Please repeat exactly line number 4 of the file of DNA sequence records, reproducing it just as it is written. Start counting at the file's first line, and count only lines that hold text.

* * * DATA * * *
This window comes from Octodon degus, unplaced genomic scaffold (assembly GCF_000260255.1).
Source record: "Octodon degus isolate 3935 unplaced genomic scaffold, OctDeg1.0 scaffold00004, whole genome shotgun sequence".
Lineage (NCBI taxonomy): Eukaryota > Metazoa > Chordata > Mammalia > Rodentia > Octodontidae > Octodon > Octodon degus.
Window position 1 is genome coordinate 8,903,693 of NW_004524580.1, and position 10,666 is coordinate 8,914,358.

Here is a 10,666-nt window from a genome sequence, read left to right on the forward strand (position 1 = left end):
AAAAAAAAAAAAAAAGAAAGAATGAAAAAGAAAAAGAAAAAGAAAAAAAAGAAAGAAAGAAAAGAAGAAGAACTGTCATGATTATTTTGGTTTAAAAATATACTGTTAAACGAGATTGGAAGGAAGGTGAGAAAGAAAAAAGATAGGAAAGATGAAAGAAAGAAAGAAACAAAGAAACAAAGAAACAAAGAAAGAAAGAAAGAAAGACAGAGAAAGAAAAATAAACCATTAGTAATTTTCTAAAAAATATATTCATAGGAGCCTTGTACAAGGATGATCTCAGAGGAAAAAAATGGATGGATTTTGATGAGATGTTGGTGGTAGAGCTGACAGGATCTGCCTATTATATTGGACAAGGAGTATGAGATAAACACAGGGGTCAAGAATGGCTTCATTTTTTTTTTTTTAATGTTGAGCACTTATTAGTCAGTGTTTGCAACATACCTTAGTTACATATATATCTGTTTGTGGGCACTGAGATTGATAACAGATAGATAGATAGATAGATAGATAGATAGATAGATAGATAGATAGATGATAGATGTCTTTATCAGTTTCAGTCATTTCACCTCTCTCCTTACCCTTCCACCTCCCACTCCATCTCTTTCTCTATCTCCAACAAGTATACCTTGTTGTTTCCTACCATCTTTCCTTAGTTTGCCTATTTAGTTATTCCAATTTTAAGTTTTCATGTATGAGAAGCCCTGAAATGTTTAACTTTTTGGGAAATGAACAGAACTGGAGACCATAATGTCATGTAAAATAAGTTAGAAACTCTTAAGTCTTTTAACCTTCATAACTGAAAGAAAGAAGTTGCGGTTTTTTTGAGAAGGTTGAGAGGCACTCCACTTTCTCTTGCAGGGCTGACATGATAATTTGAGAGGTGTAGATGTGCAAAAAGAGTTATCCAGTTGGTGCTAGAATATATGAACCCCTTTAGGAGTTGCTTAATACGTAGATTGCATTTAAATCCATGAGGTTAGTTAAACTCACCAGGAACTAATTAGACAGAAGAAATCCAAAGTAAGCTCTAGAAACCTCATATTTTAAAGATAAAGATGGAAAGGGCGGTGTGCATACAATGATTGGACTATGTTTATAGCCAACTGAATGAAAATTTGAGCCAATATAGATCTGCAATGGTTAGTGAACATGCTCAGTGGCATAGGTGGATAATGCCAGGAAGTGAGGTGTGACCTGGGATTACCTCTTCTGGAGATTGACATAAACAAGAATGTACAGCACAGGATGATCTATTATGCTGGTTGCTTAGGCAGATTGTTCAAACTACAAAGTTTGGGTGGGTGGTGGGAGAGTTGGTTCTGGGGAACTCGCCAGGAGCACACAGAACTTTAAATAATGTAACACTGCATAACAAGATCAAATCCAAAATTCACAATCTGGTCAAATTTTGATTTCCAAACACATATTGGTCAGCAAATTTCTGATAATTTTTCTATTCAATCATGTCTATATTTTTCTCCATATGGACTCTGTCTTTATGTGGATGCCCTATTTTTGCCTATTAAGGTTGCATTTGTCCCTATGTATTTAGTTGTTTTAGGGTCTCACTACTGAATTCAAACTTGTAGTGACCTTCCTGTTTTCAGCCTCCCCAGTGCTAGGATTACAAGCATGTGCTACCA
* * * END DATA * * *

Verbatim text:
Window position 1 is genome coordinate 8,903,693 of NW_004524580.1, and position 10,666 is coordinate 8,914,358.